We walk by a painting of a side of beef only to be upstaged by a picture of a whole bunch of Campbell’s soup tins. There seems to be a theme. However, one good thing that the Albright/Knox art gallery has is flush toilets, a serious upgrade from port-a-potties so we all take advantage of this creature comfort. Lyndsay is the last to return. She leans against the wall between two roped off areas and starts to stretch her quads. Now I don’t know how many art galleries there are in North Bay, but I’m pretty confident that the Mona Lisa doesn’t hang out there so I’m sure it never occurred to Lyndsay that a little pre-run stretch would be an issue.
“Mam, Mam,” a rotund scary looking woman who obviously hadn’t cracked a smile since the early 70s is coming after Lyndsay. I think she showed up at the wrong job location this morning – she should work for customs.
“Don’t lean on the walls.”
“Oh, oh…sorry.” Lyndsay moves forward. “You can’t touch the walls?” she whispers to us.
Eventually we head to the start. We’re off.
All three of us are together, taking in the sights and sounds of Buffalo. And, to my utter surprise, it is beautiful. The temperature is perfect, the sun is shining, and we’re winding through really pretty neighbourhoods. Who knew Buffalo has such pretty parts?
At about 900 meters in, a friendly American yells, “Great work, you’re almost there.” I suddenly worry about the U.S. educational system. Apparently it is in more of a mess than I thought. Maybe they need to pour a little more money into their Math curriculum.
Before we know it we’re hitting the Peace Bridge. Shania is wailing “Today is Your Day” on my ipod. And, it is amazing. All three of us cross over. The view (and the run) is breath taking and it is hard to believe we are granted the opportunity to run over this border crossing—legally!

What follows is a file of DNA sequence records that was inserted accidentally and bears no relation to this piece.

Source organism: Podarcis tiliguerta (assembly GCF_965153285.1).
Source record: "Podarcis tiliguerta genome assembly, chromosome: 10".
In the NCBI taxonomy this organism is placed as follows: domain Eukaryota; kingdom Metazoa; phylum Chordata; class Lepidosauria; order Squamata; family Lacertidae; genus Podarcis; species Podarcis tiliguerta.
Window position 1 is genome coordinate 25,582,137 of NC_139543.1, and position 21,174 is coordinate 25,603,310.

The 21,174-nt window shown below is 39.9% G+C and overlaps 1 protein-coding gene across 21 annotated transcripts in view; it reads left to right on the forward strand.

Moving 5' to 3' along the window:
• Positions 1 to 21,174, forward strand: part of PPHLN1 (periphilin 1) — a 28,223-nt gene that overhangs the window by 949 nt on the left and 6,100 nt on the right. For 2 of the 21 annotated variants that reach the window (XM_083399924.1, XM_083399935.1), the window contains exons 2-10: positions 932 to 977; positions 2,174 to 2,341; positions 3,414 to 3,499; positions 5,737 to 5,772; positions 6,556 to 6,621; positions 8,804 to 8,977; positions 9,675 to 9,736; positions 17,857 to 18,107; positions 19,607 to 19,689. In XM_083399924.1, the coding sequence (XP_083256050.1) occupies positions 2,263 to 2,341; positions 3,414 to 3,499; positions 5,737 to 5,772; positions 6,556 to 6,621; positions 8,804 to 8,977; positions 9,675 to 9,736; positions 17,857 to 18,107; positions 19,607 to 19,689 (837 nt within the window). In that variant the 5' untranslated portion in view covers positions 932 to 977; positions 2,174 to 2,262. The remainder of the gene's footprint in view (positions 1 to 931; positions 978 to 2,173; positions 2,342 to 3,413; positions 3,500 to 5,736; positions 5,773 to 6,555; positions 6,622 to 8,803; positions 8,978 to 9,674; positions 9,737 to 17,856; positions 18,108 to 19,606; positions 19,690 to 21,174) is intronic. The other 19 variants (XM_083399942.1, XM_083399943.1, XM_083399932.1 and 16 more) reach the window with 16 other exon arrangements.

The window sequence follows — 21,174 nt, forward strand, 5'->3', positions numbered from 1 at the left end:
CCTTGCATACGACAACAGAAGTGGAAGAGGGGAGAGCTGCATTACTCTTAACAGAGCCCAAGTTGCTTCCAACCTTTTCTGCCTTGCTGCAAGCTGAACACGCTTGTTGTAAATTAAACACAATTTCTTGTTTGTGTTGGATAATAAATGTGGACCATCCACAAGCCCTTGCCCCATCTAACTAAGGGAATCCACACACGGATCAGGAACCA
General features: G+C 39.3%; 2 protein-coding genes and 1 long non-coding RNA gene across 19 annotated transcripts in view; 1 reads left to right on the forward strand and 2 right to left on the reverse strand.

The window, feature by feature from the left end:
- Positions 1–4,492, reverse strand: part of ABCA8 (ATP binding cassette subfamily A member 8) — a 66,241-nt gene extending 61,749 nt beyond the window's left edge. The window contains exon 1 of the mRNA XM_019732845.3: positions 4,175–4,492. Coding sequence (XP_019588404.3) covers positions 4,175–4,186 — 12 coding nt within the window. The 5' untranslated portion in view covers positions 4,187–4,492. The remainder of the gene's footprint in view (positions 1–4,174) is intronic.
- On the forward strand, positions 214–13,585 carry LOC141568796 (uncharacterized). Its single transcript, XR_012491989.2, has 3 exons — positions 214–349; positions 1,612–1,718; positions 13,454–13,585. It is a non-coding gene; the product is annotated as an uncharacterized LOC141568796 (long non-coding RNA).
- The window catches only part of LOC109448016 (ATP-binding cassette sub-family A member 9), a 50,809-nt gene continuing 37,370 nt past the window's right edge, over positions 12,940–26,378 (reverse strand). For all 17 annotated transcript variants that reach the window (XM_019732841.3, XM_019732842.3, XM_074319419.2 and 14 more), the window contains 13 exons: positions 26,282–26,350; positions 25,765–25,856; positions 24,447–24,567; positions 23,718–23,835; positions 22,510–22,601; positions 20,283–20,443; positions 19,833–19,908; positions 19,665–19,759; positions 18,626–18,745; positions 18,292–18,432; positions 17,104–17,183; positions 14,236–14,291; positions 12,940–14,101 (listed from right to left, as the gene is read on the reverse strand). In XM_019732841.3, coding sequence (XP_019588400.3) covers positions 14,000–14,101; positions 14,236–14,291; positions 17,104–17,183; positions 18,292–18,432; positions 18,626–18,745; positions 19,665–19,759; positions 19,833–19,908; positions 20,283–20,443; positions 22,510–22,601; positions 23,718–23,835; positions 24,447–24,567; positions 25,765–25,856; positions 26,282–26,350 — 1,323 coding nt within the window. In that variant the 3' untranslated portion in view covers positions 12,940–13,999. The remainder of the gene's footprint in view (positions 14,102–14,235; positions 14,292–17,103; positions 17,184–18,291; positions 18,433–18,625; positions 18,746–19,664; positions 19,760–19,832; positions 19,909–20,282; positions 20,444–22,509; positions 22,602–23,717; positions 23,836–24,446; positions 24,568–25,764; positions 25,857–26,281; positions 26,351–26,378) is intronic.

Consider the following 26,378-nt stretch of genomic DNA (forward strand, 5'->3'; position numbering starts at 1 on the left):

A man running with a “Running for Japan” t-shirt keeps stopping to take pictures of a stuffed animal.
“Look at that bear,” I yell to Lyndsay. He’s chronicling its run.
“It’s a moose,” he yells back to me. I didn’t realize he heard me!
Pardon me. I can’t believe I, of all people, did not notice that it was a moose!
Eventually we all lose each other, settling into our own paces. After the half way mark I am getting hungry. I keep looking for my peeps but I don’t see them anywhere. I want my peanut butter sandwich. I imagine they got lost, over slept or had to park so far away they couldn't make it. I almost shed a tear for the sandwich I will never have. Then I spot Karen’s relatives. I wave and keep running. Then I realize I can give them my gloves as I don’t need them anymore. I turn around and start running back to them and stop. Not only am I tired, but I am stupid. Who back tracks in a marathon?? I lay the gloves down and ask them to come and pick them up.